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Facebook's war on 'click-bait' may actually reduce click-bait

On Monday, Facebook declared that it is going to try and weed "click-bait" out of its 1.3 billion users' News Feeds. That sounds like a laudable goal — nobody likes the idea of being "baited" into clicking on a story, even though click-bait only works if people actually do click — but the problem is deciding what constitutes the offending spammy articles.

Facebook came up with a definition: "'Click-baiting' is when a publisher posts a link with a headline that encourages people to click to see more, without telling them much information about what they will see." Normally, the more clicks an article gets, the more people the Facebook algorithm serves the article to. You won't believe what Facebook did to change that: Well, actually it's pretty boring — the algorithm will now take into consideration how long users spend on an article and how many people are "discussing and sharing it with their friends."

This could actually affect how people read the news. In May, Facebook product management executive Mike Hudack posted a "rant" about "the state of the media," calling most U.S. news outlets "ghosts in a shell" that "seem incapable of breaking real, meaningful news at internet speed." Speaking for much of the media, The Atlantic's Alexis Madrigal shot back in the comments that "Facebook is the major factor in almost every trend" Hudack identified as dumbing-down the news. Madrigal said he's not a "hater," but "if you asked most people in media why we do these stories, they'd say, 'They work on Facebook.'"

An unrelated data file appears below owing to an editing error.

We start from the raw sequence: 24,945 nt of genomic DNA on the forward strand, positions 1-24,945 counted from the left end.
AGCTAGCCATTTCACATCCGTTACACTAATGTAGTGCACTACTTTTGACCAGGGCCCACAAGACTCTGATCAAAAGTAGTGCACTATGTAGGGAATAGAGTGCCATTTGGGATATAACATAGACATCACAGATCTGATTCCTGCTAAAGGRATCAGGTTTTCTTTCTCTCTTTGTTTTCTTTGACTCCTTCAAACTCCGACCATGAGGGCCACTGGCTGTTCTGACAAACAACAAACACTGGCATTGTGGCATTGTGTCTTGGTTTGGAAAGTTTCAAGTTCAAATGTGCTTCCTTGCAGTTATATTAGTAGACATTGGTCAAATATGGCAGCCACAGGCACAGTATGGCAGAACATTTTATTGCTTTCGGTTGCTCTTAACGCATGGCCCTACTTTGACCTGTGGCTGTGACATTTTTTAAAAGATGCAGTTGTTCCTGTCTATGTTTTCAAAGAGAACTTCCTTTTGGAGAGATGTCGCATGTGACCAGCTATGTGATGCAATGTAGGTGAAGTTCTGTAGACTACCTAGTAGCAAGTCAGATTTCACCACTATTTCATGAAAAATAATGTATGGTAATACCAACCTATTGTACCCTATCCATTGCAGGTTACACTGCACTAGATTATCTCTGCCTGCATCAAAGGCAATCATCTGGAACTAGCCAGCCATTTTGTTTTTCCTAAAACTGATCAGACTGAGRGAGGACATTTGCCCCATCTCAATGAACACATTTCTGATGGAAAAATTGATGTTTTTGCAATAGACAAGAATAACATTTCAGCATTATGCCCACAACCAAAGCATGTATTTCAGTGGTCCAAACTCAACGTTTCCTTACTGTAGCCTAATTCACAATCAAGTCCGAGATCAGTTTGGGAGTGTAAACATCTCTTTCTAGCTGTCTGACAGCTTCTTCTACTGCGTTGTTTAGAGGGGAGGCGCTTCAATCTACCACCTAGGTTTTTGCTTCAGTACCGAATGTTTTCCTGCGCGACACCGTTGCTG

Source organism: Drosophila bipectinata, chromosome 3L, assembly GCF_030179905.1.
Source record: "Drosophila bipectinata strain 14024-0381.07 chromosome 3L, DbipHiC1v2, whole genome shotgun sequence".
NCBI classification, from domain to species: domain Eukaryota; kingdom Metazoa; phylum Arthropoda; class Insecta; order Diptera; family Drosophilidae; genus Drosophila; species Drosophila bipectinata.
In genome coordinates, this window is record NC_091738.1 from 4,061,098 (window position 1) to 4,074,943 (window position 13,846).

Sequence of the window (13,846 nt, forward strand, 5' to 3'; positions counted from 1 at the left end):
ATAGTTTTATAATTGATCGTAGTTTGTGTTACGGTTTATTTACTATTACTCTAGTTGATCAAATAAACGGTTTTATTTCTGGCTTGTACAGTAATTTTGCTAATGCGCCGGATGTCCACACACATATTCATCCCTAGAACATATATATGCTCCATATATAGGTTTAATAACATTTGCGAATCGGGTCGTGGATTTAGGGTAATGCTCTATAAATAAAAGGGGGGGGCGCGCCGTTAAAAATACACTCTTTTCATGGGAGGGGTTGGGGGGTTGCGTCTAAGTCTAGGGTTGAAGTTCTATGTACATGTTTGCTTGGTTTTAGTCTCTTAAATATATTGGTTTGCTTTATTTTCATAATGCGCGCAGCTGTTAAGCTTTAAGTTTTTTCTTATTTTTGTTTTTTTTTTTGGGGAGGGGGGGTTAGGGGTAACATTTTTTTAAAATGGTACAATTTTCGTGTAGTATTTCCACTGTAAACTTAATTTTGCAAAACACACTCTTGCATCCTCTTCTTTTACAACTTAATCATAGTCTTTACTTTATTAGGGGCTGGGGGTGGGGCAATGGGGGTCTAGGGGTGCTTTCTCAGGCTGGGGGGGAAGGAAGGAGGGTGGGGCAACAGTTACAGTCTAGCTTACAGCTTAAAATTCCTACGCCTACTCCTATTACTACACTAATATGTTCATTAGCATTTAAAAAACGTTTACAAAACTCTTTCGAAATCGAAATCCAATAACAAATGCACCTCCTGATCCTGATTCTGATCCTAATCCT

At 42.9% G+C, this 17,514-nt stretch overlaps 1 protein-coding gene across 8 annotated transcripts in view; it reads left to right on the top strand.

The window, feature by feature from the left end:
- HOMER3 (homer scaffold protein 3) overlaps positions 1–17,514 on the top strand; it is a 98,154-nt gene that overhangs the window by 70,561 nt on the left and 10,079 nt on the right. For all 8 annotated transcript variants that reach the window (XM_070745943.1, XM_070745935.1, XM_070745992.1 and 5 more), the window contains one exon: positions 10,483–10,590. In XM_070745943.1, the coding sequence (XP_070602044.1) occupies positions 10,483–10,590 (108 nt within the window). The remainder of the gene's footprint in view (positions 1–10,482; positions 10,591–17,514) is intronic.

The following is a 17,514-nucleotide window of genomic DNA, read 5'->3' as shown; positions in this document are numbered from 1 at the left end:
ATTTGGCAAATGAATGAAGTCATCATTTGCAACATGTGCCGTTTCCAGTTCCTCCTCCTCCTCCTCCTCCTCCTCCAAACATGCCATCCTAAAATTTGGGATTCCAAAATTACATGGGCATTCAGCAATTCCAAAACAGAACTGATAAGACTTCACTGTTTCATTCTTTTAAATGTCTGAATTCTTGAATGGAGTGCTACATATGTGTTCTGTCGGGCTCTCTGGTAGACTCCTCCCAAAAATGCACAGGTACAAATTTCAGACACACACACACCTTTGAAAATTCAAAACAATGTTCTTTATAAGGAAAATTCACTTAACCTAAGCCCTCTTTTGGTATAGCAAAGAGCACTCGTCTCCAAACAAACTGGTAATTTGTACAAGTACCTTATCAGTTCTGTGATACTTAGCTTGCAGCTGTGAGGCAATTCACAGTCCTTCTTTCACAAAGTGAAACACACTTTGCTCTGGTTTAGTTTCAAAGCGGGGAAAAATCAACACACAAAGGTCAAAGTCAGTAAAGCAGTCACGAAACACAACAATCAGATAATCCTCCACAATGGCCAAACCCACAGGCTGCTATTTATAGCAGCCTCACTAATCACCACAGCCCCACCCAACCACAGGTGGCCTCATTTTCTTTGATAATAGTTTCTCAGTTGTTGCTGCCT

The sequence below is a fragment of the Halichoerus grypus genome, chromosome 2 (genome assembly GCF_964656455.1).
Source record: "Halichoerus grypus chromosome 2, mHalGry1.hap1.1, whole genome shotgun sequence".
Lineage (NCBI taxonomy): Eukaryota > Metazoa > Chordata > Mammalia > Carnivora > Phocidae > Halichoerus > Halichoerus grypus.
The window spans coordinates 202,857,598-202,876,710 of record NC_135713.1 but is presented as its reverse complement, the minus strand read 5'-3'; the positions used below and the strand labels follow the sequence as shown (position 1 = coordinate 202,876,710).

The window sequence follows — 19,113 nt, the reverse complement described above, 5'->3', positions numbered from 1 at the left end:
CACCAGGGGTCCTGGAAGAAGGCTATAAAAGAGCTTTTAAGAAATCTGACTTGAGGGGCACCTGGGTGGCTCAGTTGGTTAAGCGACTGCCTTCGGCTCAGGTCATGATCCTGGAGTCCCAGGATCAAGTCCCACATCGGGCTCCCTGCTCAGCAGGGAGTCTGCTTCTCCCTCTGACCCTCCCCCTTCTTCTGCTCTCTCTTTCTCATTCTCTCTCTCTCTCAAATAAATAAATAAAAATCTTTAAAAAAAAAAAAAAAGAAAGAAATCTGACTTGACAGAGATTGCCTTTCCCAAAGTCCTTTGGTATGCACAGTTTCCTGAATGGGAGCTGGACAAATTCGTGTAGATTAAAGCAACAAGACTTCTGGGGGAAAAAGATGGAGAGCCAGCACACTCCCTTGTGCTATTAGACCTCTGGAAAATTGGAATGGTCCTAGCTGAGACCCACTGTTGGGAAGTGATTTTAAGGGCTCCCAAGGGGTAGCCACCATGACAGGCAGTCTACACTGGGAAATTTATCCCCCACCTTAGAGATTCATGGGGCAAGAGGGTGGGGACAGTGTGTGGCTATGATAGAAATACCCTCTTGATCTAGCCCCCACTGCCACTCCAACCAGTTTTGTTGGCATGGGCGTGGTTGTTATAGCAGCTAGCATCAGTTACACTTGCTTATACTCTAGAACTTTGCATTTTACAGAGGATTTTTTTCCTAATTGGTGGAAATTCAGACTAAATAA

Maybe they won't anymore. Or, click-baiters could just change how they write headlines. For what it's worth, Facebook says that "a small set of publishers who are frequently posting links with click-bait headlines that many people don't spend time reading after they click through may see their distribution decrease in the next few months." Here's hoping.